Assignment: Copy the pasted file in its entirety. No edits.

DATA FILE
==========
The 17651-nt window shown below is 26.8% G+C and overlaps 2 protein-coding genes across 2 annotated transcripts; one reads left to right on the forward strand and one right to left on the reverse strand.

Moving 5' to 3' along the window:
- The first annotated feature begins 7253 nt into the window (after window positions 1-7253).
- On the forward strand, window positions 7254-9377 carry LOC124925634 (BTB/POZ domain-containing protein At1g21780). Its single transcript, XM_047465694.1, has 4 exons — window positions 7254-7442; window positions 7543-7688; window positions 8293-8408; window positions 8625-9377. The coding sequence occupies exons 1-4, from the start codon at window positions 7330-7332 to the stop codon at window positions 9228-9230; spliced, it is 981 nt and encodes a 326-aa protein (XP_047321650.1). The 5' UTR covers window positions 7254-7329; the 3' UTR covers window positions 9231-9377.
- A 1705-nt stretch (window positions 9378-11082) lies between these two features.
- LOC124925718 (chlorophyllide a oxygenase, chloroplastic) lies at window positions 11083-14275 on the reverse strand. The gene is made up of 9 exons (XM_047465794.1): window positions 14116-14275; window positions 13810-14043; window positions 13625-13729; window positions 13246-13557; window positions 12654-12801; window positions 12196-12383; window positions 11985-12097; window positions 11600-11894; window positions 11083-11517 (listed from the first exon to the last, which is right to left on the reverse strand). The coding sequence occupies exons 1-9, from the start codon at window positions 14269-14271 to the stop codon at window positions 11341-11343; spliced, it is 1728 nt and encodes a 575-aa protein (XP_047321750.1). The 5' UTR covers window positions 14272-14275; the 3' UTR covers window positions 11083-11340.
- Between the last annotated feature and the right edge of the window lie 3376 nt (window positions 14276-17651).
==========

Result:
The 17651-nt window shown below is 26.8% G+C and overlaps 2 protein-coding genes across 2 annotated transcripts; one reads left to right on the forward strand and one right to left on the reverse strand.

Moving 5' to 3' along the window:
- The first annotated feature begins 7253 nt into the window (after window positions 1-7253).
- On the forward strand, window positions 7254-9377 carry LOC124925634 (BTB/POZ domain-containing protein At1g21780). Its single transcript, XM_047465694.1, has 4 exons — window positions 7254-7442; window positions 7543-7688; window positions 8293-8408; window positions 8625-9377. The coding sequence occupies exons 1-4, from the start codon at window positions 7330-7332 to the stop codon at window positions 9228-9230; spliced, it is 981 nt and encodes a 326-aa protein (XP_047321650.1). The 5' UTR covers window positions 7254-7329; the 3' UTR covers window positions 9231-9377.
- A 1705-nt stretch (window positions 9378-11082) lies between these two features.
- LOC124925718 (chlorophyllide a oxygenase, chloroplastic) lies at window positions 11083-14275 on the reverse strand. The gene is made up of 9 exons (XM_047465794.1): window positions 14116-14275; window positions 13810-14043; window positions 13625-13729; window positions 13246-13557; window positions 12654-12801; window positions 12196-12383; window positions 11985-12097; window positions 11600-11894; window positions 11083-11517 (listed from the first exon to the last, which is right to left on the reverse strand). The coding sequence occupies exons 1-9, from the start codon at window positions 14269-14271 to the stop codon at window positions 11341-11343; spliced, it is 1728 nt and encodes a 575-aa protein (XP_047321750.1). The 5' UTR covers window positions 14272-14275; the 3' UTR covers window positions 11083-11340.
- Between the last annotated feature and the right edge of the window lie 3376 nt (window positions 14276-17651).